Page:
Sunday, 2 April 2017

Apocrypha

Science fiction future histories are one kind of fictional history, other examples being JRR Tolkien's Middle Earth History and CS Lewis' Chronicles of Narnia. The Bible contains myths, legends, historical fictions and theologically interpreted histories. This, while it is not itself a fictional history, it does cover some of the same territory.

And fictional histories have apocrypha:

(i) earlier versions of stories that have had to be revised to fit into the history;
(ii) stories that share background details but that remain inconsistent with the course of events in the history.

Larry Niven's Known Space History has two examples of (ii) and Anderson's Psychotechnic History has one, which I have discussed somewhere. It is about a guy who gets duplicated. Does anyone remember the title?

On (i), I have been told that, at one point in the Middle Earth History, a character narrating a story apologizes to some people who have read a different version of it. In Poul Anderson's The Earth Book Of Stormgate, the Avalonian editor, Hloch, notes that The Man Who Counts had been published in different places. It had indeed. And the author disliked the title, War Of The Wing Men.

4 comments:

  1. Kaor, Paul!

    About a man who got duplicated, I think you had Anderson's "Symmetry" in mind. It can be most conveniently found in SPACE FOLK.

    As for your last paragraph, I think you had how Aragorn chanted, in part, a Common Speech version of the "Tale of Beren and Luthien." I recall how Aragorn said, perhaps apologetically, that this was only part of a much longer poem. It can be found in Book I, Chapter XI of THE LORD OF THE RINGS.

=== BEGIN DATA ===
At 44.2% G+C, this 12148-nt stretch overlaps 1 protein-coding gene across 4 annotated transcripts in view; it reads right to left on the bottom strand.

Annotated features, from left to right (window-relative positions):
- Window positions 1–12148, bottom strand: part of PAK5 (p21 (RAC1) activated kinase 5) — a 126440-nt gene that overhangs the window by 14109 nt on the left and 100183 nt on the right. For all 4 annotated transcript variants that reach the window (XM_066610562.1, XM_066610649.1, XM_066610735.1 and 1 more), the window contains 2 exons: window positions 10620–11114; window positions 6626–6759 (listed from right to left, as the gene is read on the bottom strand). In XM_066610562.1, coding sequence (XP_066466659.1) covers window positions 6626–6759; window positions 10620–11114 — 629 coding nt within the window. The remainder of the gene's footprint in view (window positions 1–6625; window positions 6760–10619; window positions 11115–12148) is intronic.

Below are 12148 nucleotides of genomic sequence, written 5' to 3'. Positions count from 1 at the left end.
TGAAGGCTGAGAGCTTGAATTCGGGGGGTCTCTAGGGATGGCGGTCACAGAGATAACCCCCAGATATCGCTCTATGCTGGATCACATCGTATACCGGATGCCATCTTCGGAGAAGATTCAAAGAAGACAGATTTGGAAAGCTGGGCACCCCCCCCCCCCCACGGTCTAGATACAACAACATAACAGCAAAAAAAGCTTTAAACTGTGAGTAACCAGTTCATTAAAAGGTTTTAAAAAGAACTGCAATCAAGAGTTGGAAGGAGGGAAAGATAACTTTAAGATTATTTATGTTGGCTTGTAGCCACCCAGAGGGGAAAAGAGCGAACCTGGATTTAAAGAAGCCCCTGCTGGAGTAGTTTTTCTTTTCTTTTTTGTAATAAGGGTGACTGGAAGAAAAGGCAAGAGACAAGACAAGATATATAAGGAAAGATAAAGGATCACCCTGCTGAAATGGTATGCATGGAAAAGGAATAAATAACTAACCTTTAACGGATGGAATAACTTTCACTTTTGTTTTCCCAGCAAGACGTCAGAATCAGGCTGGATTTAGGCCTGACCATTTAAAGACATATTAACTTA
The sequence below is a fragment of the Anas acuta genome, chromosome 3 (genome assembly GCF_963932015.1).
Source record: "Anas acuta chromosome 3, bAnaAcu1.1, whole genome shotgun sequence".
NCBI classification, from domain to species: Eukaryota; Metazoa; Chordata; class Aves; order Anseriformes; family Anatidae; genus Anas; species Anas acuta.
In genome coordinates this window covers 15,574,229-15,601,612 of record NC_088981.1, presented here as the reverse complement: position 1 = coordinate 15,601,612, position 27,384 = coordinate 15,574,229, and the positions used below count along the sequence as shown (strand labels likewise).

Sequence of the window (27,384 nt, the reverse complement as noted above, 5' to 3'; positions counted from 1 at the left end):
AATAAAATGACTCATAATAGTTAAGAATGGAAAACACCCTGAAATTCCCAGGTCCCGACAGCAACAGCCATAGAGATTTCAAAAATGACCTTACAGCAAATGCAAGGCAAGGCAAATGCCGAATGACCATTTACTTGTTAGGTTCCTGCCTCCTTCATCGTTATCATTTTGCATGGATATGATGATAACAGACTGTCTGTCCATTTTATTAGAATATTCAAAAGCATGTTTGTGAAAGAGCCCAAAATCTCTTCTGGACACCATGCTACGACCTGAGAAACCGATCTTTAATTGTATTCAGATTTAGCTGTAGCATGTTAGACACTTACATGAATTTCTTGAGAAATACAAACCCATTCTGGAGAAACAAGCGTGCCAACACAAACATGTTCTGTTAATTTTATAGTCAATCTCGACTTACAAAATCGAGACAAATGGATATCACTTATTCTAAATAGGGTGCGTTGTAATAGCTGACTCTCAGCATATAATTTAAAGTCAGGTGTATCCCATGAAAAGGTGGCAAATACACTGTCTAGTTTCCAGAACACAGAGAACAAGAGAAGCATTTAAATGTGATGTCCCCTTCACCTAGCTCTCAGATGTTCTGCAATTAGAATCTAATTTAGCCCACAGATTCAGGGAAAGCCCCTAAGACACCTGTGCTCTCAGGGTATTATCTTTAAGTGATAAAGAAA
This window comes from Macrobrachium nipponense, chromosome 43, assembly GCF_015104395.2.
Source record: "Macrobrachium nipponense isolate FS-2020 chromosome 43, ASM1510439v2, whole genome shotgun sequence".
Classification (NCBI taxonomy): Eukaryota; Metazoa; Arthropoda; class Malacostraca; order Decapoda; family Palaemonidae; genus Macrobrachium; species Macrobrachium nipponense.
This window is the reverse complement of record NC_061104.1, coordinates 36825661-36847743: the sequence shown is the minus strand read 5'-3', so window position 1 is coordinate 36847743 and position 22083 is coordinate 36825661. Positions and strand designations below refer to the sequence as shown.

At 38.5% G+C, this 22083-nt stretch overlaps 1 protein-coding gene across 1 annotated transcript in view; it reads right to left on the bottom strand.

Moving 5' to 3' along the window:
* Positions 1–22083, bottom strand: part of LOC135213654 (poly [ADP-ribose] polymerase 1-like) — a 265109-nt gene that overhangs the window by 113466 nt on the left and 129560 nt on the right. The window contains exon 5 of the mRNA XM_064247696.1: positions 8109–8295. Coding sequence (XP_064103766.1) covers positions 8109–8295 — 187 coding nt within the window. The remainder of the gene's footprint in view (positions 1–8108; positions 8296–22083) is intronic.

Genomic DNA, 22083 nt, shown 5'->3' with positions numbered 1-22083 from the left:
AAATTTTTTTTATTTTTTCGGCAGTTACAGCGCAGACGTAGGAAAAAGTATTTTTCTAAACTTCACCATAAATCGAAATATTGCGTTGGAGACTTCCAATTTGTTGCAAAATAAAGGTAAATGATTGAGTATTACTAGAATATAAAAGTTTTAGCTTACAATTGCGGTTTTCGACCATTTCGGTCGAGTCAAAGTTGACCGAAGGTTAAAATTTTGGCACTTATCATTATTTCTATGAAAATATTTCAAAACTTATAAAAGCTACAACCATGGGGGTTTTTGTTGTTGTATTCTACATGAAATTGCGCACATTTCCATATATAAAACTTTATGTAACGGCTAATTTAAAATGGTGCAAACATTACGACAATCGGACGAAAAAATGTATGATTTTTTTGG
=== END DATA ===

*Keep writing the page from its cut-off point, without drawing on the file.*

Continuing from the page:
I'm amused at how all this chasing down of literary references has me moving back and forth from my computer and books!

    Sean

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  2. Paul and Sean:
    While not involving an apology by a character (that I can recall, at least), the original edition of *The Hobbit* had Bilbo's encounter with Gollum go rather differently. Then Tolkien linked *The Hobbit* to *The Lord of the Rings* and rewrote the scene, with a foreword saying that the first edition version was Bilbo LYING, and that this unneeded lie was an early sign of the Ring's corrupting influence.

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    Replies
    1. Kaor, DAVID!

      Aha! I remember that as well, from reading about how Tolkien revised THE HOBBIT. Part of Bilbo's lie was from writing Gollum/Smeagol was sorry he did not have the Ring to give to the hobbit as the promised reward for winning the riddle contest.

      Strictly from a literary POV, the revised version of "Riddles In The Dark" was better, being darker, grimmer, far more dangerous to Bilbo.

      Sean

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